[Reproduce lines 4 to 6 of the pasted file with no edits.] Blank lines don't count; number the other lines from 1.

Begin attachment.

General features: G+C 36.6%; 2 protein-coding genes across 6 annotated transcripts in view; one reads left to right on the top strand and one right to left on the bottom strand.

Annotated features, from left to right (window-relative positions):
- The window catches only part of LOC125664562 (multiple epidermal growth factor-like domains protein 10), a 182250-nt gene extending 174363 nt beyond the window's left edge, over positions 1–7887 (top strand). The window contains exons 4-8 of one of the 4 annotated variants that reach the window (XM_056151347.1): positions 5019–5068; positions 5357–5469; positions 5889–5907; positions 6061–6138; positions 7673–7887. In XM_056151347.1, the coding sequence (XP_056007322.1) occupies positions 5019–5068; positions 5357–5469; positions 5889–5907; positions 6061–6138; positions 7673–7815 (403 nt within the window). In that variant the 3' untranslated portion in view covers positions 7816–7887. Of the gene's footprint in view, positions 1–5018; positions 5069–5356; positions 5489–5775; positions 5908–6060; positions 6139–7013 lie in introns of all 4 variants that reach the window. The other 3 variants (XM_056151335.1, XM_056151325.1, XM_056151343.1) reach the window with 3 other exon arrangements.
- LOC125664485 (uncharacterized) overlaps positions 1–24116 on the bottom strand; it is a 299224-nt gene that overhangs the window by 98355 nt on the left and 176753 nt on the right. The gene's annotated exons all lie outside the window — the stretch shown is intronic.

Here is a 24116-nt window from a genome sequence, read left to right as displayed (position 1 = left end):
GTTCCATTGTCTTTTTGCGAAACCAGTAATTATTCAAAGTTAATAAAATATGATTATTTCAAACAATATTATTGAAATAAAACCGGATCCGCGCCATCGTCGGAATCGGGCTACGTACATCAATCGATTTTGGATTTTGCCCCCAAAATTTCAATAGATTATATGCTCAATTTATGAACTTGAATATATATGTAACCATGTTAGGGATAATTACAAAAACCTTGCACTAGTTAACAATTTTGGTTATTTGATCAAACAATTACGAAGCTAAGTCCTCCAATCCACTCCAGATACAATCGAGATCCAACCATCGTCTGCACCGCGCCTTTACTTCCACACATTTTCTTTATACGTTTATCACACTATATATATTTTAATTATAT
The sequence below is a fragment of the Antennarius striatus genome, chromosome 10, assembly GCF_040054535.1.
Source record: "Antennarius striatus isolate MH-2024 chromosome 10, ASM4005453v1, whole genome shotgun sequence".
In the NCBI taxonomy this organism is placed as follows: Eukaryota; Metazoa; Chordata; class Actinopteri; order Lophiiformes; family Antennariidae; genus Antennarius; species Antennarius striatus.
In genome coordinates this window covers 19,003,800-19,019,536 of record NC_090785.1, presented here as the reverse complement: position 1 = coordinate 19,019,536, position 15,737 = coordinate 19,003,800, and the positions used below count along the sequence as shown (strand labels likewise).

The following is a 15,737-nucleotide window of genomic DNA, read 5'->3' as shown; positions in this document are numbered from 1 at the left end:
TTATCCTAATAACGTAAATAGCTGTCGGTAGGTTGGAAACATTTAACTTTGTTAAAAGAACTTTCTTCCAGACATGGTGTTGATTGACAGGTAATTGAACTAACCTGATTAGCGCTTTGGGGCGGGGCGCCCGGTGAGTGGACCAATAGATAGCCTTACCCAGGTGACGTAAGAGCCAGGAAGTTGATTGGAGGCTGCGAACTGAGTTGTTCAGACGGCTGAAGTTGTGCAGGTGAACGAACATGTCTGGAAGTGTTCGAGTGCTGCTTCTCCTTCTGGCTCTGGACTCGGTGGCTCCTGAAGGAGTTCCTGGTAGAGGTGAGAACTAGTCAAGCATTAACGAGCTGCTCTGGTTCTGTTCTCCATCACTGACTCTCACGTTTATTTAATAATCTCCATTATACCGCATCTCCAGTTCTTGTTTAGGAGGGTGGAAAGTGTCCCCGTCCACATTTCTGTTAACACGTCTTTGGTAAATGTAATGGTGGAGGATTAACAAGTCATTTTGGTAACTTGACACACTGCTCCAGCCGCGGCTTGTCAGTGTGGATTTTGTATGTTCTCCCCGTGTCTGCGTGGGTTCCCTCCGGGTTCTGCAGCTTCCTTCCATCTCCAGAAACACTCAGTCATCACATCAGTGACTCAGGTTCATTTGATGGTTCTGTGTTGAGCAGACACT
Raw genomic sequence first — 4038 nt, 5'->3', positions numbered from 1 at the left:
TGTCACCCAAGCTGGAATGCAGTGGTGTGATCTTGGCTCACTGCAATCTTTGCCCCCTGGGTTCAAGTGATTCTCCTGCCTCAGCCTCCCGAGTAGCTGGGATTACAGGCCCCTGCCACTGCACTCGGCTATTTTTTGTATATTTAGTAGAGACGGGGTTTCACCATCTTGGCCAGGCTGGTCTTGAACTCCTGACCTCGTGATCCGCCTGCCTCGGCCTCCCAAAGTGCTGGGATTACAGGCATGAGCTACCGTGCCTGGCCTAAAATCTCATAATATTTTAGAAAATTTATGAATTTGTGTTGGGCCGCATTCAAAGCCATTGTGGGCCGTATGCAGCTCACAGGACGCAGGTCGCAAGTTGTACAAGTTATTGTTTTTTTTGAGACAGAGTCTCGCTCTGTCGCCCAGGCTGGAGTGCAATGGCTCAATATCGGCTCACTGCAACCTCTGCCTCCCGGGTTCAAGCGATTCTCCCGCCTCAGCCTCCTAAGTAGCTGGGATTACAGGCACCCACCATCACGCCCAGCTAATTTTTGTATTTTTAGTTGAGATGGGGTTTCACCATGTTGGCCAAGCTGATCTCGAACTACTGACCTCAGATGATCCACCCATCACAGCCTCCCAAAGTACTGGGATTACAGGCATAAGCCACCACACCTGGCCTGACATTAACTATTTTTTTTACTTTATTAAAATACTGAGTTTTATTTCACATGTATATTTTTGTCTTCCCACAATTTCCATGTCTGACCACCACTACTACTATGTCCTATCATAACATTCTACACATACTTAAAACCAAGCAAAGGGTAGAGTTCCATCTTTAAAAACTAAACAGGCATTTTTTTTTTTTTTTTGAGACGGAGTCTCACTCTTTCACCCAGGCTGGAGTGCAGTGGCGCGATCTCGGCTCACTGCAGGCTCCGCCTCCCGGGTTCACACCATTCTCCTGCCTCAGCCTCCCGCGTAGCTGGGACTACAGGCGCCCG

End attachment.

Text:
- LOC125664485 (uncharacterized) overlaps positions 1–24116 on the bottom strand; it is a 299224-nt gene that overhangs the window by 98355 nt on the left and 176753 nt on the right. The gene's annotated exons all lie outside the window — the stretch shown is intronic.

Here is a 24116-nt window from a genome sequence, read left to right as displayed (position 1 = left end):
GTTCCATTGTCTTTTTGCGAAACCAGTAATTATTCAAAGTTAATAAAATATGATTATTTCAAACAATATTATTGAAATAAAACCGGATCCGCGCCATCGTCGGAATCGGGCTACGTACATCAATCGATTTTGGATTTTGCCCCCAAAATTTCAATAGATTATATGCTCAATTTATGAACTTGAATATATATGTAACCATGTTAGGGATAATTACAAAAACCTTGCACTAGTTAACAATTTTGGTTATTTGATCAAACAATTACGAAGCTAAGTCCTCCAATCCACTCCAGATACAATCGAGATCCAACCATCGTCTGCACCGCGCCTTTACTTCCACACATTTTCTTTATACGTTTATCACACTATATATATTTTAATTATAT